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VietNamNews

City urged to curb traffic accidents

Update: March, 17/2012 - 09:57

HCM CITY — Deputy Primer Minister Nguyen Xuan Phuc has asked HCM City to build on recent good results by increasing its traffic accident reduction target for 2012 to 30 per cent from the current 10 per cent.

Phuc, who heads the Government task force on traffic issues, suggested the change in target during a meeting with the HCM City leadership on Thursday.

Phuc expressed high appreciation for what HCM City has done to control its traffic situation and urged authorities to do more, including making adjustment to working hours and constructing more parking lots.

He told the city to provide capital to improve roads that were more accident-prone.

He also agreed to let the Chairman of HCM City People's Committee appoint firms to carry out urgent traffic constructions instead of going through the normal bidding process.

According to HCM City authorities, in the first two months of the year, the number of traffic accidents, deaths and injuries has reduced by 50 per cent over the same period last year while traffic congestion dropped 12 per cent.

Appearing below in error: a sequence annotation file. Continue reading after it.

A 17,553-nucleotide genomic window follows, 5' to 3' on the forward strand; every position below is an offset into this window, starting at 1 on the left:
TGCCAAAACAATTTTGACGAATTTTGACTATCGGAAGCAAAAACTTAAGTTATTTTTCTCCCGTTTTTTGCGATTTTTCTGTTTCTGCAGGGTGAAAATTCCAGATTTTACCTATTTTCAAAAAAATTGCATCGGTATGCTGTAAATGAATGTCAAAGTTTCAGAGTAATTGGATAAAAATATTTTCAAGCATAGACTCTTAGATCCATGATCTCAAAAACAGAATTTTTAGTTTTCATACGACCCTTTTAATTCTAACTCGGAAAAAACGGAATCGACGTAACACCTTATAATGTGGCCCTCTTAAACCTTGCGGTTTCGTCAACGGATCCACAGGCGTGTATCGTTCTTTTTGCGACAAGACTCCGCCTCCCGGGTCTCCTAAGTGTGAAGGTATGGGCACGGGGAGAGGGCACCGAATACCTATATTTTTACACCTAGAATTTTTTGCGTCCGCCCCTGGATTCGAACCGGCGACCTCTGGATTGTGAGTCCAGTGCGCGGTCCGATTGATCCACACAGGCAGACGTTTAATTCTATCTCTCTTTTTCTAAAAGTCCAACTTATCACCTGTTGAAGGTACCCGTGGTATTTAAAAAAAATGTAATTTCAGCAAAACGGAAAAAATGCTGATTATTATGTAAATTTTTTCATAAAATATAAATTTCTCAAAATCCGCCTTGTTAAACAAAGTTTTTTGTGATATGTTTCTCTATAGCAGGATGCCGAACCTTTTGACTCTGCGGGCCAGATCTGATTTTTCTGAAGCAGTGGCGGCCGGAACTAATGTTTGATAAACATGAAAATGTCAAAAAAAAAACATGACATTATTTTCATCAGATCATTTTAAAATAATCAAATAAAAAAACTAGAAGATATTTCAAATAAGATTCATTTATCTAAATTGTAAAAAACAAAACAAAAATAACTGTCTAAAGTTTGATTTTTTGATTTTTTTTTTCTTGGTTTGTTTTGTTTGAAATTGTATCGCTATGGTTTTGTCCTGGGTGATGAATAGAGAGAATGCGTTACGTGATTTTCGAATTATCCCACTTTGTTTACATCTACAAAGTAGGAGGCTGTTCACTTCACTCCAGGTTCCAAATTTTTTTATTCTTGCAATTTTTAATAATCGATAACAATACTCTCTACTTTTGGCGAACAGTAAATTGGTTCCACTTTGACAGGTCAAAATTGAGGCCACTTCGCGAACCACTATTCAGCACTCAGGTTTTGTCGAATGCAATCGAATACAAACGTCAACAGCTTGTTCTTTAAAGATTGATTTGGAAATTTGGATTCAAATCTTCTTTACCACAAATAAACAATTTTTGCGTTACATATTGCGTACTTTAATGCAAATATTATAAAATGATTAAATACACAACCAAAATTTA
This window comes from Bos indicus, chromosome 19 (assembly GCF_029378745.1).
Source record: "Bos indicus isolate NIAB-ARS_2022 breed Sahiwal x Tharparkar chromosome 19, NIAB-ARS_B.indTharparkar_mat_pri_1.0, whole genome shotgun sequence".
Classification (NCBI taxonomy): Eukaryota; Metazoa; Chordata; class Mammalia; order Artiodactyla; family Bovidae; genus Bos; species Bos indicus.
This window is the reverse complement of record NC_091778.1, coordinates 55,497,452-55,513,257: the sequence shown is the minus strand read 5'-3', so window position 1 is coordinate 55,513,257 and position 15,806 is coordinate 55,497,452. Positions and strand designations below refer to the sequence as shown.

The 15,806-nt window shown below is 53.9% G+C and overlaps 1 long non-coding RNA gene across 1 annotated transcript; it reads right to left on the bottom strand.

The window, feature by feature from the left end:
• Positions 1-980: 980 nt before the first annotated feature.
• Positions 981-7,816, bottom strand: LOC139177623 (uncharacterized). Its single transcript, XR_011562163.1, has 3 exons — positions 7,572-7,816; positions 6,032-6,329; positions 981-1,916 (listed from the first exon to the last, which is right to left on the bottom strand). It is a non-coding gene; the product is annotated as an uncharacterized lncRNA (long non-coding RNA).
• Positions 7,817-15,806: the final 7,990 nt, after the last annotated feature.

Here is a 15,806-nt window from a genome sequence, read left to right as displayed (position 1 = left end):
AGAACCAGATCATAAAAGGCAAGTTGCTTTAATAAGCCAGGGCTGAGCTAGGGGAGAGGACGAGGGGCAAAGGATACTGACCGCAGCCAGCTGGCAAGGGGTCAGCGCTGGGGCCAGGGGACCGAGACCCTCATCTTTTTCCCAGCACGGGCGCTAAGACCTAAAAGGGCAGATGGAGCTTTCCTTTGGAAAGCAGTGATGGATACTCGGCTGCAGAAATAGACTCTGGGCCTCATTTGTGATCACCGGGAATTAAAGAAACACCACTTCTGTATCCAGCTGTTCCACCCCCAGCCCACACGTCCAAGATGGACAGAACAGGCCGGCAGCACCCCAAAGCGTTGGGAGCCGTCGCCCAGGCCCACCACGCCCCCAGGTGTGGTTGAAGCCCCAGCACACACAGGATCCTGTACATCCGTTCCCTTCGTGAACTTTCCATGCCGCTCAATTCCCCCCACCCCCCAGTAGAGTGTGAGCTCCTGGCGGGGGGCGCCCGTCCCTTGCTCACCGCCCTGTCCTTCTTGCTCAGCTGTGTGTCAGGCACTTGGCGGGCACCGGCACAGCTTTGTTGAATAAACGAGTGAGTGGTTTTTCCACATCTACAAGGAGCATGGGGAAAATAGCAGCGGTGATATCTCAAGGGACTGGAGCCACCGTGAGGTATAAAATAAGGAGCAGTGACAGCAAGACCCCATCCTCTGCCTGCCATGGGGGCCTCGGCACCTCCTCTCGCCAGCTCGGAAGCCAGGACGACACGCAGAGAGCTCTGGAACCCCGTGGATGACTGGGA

Tran Quang Phuong, director of HCM City's Transport Department, said at the meeting that the death toll from traffic accidents was still high at 1.5 persons each day, compared with 2.4 in the same period last year.

To limit number of traffic accidents, police have increased patrols citywide, even covering small alleys. More than 247 traffic policemen from the municipal department were sent to work in the city's districts.

"These works have strongly impacted residents' traffic awareness and it has helped reduce accidents," said Colonel Ngo Minh Chau, deputy director of the municipal Police Department.

Another measure that has been effective in limiting accidents is to separate cars and motorbikes on roads that were more accident-prone, he said.

Cramped roads

According to the municipal Transport Department, in 2011, road space increased by just 0.3 per cent but the number of vehicles went up by 13 per cent.

"At present, HCM City has one third of the cars and one fourth of the motorbikes in the country. In the near future, the city will face serious traffic problems. Limiting individual vehicles is an urgent task," said Nguyen Hoang Hiep, vice chairman of the National Traffic Safety Committee.

Minister of Transport Dinh La Thang said collecting tolls from individual vehicles entering downtown areas would help limit the number of vehicles and increase money for upgrading infrastructure.

"The Transport Ministry is drawing up a roadmap to limit individual vehicles. It may be applied 10 years from now, but we have to announce it for people to notice and prepare," Thang said.

Limiting the number of vehicles would also help the city save huge sums of money spent on petrol, he said.

He also said strict action would be taken against illegal motor racing and punitive measures imposed — VNS

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